There was still a day to go, but this was just too outstanding. It’s a real privilege to not only listen to these people talk, but also to interact with some of them. These so called legends from an industry I love so dearly, who you end up realizing are also “people”. And that’s what gives them even more merit for what they’ve achieved.

I still had Whitney Hills, Scott Gaynor and Tom Jubert’s presentations ahead of me, which were amazing on their own right, let me tell you. I didn’t get to talk with them, but I wish one day I’ll be able to. Then, on the night of the last day I was having dinner and recollecting with my brother what had happened during those 3 days, and how it was worth every penny to get there. Well, it wasn’t over yet.

We got back to the hotel, and who was down at the bar near the entrance? Suda-san and Mikami-san, along with their respective companions. “Want to go over there?” I asked him. We went to have a coffee, and I suggested we sit in a table next to them. A couple of minutes after being there (they hadn’t noticed us), their translators left! Onward to about 10 minutes of awkwardness, of us just sitting there while our favorite game creators were drinking the night away.

My brother, who was not drunk but had drunk enough to raise his spirit, decided to go there and say good night. There we were, telling how much we appreciate those guys’ work, not knowing if they understood us or not. We shook hands, and suddenly Mikami tells us “Ganbatte!”. Suda looks at him, looks back at us and also says “Ganbatte!”. It was nothing short of magical. In the middle of the night, these guys were telling us to do our best and wishing us good luck.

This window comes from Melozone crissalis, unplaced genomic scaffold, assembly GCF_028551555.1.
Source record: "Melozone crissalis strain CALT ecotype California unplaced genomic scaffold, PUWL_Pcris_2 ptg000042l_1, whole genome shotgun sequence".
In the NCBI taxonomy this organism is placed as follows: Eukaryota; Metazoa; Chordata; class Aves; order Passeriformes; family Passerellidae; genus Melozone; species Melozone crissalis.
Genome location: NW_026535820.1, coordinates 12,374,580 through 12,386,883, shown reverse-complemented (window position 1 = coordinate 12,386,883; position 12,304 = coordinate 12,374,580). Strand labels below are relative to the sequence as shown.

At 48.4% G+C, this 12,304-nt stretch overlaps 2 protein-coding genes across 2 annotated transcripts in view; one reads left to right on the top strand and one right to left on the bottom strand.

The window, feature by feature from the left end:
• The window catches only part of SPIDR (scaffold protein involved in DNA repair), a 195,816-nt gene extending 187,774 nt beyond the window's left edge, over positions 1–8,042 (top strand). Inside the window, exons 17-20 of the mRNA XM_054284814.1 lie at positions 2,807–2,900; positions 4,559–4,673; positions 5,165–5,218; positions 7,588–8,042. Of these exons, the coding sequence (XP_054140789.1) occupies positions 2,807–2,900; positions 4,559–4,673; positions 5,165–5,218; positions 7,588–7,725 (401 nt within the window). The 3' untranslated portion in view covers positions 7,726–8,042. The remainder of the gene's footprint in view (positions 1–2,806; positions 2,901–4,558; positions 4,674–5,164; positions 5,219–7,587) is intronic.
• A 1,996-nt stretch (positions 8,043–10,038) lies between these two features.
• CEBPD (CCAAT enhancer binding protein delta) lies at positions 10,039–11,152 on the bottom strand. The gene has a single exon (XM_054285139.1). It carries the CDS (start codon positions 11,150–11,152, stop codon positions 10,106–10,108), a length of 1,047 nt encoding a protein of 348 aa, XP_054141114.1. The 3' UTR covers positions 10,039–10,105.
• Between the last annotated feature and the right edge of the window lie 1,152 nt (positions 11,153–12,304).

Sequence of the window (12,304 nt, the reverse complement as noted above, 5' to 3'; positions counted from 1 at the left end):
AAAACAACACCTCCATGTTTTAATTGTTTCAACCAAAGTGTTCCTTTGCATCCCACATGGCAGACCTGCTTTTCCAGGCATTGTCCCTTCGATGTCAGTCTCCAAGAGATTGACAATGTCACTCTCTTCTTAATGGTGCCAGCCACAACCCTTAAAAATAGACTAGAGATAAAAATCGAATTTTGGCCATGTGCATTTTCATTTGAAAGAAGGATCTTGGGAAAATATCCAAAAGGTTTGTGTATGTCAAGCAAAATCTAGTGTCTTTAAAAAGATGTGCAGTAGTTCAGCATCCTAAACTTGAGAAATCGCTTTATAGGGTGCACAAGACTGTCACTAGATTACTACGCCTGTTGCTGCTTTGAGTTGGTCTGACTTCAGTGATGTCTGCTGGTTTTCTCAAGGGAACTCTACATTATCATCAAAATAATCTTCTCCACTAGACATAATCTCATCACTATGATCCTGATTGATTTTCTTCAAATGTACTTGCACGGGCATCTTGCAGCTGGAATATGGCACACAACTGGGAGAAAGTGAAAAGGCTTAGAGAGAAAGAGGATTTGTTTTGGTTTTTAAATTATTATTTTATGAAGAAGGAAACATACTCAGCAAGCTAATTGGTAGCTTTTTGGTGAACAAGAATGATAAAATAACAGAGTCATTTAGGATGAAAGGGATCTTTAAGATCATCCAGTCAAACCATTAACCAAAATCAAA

Honestly guys, I may never meet Suda 51 or Shinji Mikami again, and I probably won’t, but I won’t forget the last words my idol said to me:

“We are drunk!”

Have a nice [insert time of day you're in when reading this] and enjoy life. Yours, preferably.

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About JPF720one of us since 3:45 PM on 04.08.2015

Hello there, I hail from the mythical land of Portugal and video games are a passion of mine. It all began when I played the original Super Mario Bros. at a friend's house, got rekindled when my uncle got me a Saturn with a Golf game (which I never played) and has now blossomed into a very critical, but also very loving, view of this medium.

As a Translator with a background in Psychology, I love to share and reflect on my personal experience with games, be it the narrative, the mechanics or how they are perfectly in sync (love those).


<Thanks to Dango for this compilation of may favorite games>


<Awesome Drawing by InquisitveRavenclaw>